DEAR HARRIETTE: A co-worker informed me that his 13-year-old daughter is having suicidal thoughts. He asked her if she was facing bullying at school, but she denies it. He does not know where these thoughts are coming from. He is thinking about therapy, but that is it. It is a difficult situation to hear. How can I take action to support his family? -- Suicidal Thoughts
DEAR SUICIDAL THOUGHTS: Sadly, teen suicide rates have risen alarmingly in recent years. One study suggests that teens die by suicide in greater numbers than by car accidents. Apparently, social media is part of the problem. The false sense of connection can actually prove to be quite lonely for teens and does not help them navigate these difficult years.
You can help your friend by being an active listener and suggesting reading materials that may help him to make smart choices to support his daughter. If you ever hear something that sounds particularly alarming, suggest that your friend take his daughter to the hospital at once. Potential suicide is an emergency. Suggest that your friend read up about suicide at suicidepreventionlifeline.org. Another source of information is this helpful article from USA Today: bit.ly/2XjEqbS.
For anyone, teenager or otherwise, who is feeling vulnerable and having suicidal thoughts, there is a hotline you can call where a real person will talk to you and listen to you so that you don’t have to feel alone. That number is 1-800-273-8255.
DEAR HARRIETTE: When I am busy, I often rely on my boyfriend to watch our daughter. He always agrees to watch her if I am away handling business for a couple of days. However, I found out that he usually passes her off to his mother instead of watching her himself. I am not sure how to feel about this. Should I be grateful that I have someone to watch her for the weekend or complain to him about being responsible for her? -- Who's Watching My Baby?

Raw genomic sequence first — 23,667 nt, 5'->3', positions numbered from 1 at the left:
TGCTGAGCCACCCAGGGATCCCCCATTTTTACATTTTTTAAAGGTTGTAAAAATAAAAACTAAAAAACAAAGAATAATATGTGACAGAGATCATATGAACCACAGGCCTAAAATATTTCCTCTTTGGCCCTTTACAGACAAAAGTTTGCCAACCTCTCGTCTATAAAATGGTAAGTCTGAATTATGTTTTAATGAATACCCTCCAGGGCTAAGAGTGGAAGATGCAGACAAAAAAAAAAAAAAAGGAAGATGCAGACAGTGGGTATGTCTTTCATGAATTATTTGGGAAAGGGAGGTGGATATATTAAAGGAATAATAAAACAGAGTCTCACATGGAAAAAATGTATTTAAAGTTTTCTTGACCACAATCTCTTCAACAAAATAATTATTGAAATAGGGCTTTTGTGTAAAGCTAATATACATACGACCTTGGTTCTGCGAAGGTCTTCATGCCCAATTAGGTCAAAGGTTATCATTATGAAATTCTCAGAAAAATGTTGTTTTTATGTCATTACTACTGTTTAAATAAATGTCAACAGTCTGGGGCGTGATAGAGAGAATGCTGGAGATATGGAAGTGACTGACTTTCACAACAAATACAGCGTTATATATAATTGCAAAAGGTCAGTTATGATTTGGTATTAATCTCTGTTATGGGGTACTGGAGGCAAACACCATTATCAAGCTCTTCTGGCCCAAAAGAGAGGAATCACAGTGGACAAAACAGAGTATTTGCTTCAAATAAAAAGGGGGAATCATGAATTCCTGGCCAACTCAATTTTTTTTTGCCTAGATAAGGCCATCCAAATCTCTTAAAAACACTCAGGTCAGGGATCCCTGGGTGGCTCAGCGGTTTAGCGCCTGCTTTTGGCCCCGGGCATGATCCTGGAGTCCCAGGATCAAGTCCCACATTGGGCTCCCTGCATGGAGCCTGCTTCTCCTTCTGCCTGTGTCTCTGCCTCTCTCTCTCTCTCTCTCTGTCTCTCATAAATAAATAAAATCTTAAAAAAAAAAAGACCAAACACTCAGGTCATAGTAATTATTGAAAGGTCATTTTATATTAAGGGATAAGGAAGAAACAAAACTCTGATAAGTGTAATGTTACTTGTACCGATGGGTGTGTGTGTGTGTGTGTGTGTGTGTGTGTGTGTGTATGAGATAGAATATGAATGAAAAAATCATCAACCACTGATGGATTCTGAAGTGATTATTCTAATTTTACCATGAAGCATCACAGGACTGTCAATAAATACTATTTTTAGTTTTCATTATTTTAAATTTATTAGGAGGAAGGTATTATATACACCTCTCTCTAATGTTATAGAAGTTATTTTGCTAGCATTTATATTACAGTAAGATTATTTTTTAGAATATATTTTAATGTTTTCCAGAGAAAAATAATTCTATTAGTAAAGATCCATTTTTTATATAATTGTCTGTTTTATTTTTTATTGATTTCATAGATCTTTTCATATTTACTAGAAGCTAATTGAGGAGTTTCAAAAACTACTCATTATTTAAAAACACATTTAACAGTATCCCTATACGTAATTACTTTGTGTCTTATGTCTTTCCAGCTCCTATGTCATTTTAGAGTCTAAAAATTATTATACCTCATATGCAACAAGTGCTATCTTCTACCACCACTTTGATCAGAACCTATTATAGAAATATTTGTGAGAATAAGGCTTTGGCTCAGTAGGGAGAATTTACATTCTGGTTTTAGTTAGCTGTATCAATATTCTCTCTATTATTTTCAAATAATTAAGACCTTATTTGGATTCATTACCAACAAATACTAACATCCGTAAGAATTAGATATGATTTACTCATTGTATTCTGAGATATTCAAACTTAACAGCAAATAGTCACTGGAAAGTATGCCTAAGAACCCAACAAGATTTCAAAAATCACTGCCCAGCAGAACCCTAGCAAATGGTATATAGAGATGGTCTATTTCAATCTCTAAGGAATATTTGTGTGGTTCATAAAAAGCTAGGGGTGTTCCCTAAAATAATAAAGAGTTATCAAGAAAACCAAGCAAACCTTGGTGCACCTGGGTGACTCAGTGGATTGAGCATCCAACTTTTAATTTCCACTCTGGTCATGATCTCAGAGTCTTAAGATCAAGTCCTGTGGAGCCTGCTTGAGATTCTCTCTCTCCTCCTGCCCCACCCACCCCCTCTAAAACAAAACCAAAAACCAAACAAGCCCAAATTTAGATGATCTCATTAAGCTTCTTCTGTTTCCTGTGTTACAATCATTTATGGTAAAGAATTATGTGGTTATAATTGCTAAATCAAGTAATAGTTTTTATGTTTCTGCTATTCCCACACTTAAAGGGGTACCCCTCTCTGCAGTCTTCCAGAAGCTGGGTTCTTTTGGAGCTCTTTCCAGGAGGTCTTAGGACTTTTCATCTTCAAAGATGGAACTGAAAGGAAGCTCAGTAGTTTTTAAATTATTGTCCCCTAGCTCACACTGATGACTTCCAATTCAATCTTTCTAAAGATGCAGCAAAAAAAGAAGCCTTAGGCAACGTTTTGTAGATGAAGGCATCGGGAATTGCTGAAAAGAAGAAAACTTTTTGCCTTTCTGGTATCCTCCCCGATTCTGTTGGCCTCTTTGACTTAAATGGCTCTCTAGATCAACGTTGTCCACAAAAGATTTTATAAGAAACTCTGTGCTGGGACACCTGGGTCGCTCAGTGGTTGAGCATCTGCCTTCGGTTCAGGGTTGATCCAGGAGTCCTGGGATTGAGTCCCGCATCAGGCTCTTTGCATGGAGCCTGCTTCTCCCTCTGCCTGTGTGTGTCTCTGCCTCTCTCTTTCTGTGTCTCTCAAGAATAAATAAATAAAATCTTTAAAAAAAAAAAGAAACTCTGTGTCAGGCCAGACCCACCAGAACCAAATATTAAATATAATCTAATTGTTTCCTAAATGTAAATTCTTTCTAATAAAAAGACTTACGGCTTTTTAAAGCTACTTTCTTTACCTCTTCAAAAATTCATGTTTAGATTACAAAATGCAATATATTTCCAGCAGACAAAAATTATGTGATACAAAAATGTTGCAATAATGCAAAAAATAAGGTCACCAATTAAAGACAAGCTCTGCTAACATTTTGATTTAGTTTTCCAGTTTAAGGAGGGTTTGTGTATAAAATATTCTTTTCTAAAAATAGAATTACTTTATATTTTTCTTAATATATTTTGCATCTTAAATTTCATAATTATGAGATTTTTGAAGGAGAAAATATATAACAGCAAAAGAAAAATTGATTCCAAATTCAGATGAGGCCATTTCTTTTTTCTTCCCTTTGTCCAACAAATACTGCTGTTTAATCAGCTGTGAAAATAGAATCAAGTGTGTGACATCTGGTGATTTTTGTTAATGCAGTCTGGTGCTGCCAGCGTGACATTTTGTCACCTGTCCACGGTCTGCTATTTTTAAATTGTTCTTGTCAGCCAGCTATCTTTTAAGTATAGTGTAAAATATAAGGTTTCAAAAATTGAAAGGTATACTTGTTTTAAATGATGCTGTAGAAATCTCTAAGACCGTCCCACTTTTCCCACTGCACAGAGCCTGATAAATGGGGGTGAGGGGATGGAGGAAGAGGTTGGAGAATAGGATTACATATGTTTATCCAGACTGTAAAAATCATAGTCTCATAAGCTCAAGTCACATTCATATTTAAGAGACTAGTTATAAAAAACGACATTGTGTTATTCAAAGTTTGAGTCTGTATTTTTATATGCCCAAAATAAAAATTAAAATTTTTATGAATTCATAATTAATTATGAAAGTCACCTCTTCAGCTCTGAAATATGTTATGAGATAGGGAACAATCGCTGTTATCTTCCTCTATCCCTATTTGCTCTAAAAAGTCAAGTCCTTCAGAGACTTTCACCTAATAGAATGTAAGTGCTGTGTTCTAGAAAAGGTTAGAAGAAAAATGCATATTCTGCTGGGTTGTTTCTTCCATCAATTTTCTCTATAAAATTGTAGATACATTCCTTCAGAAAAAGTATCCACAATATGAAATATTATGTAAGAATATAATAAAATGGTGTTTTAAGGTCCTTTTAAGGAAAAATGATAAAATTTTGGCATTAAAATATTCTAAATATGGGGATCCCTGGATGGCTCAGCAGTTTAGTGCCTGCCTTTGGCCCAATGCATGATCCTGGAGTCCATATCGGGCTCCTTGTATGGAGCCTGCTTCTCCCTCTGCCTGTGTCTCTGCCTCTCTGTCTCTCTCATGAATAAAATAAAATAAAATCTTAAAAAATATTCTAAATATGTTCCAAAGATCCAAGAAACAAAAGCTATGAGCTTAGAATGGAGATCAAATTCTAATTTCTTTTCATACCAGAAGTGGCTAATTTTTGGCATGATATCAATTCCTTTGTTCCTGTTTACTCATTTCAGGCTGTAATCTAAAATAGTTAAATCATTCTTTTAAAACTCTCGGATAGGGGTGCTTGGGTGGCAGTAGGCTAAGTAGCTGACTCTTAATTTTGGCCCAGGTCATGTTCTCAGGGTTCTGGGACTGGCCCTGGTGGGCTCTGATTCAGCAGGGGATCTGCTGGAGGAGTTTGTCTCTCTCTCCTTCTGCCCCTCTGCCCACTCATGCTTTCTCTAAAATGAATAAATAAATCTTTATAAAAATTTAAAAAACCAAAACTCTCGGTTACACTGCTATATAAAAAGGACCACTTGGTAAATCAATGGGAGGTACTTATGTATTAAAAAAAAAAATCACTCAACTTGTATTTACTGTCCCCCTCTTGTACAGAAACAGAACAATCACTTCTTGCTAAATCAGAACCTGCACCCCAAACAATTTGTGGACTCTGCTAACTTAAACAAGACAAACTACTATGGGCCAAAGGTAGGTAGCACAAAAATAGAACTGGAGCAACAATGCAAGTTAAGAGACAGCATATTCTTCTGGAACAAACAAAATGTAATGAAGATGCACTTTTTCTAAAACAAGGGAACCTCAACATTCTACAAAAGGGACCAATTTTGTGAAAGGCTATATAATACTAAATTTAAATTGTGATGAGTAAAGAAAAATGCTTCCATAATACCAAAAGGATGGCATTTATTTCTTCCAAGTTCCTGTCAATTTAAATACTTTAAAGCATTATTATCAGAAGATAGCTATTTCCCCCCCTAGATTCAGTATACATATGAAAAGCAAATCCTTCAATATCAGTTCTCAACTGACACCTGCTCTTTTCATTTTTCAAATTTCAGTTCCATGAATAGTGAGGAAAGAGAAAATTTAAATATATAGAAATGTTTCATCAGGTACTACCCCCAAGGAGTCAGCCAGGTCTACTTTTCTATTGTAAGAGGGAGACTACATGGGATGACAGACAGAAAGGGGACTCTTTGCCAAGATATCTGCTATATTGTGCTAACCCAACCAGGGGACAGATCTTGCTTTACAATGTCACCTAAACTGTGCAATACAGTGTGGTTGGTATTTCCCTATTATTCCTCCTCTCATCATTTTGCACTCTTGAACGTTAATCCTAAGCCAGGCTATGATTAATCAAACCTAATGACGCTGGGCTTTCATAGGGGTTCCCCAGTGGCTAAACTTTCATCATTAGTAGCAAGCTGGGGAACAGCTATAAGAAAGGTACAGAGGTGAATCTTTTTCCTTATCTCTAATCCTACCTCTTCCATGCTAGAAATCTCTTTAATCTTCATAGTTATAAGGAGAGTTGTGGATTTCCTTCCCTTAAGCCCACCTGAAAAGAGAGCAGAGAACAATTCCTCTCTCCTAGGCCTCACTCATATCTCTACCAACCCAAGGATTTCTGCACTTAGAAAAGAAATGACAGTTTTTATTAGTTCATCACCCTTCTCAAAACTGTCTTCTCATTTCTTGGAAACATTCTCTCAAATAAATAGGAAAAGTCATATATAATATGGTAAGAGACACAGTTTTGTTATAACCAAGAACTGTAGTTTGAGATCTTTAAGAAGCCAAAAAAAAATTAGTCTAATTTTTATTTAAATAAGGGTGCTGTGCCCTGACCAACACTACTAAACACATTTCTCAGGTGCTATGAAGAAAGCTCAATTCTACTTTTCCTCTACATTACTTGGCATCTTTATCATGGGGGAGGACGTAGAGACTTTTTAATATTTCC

DEAR WHO’S WATCHING MY BABY?: Check in with his mother to make sure that she is comfortable taking care of her grandchild during the times that you are away. If she is fine with it, you can feel some relief. If she needs help, find out what it is, and see if you can provide it somehow. That would be the time to sit down with your boyfriend -- not to scold him, but to let him know that this is a strain on his mother.
If grandma is enjoying spending time with her granddaughter, don’t jump in and complain. It is fairly common for male partners to get other family members to help with the children when mom is away. Is it fair? No. Is it real? Yes. Complaining about him and putting him down for not accepting his responsibilities will not suddenly make it better. More likely, the outcome will be that he will resent you. Hopefully he will grow to have a close relationship with his daughter, and he will choose to spend more time with her. Your positive input can help to foster that bond.
(Harriette Cole is a lifestylist and founder of DREAMLEAPERS, an initiative to help people access and activate their dreams. You can send questions to email@example.com or c/o Andrews McMeel Syndication, 1130 Walnut St., Kansas City, MO 64106.)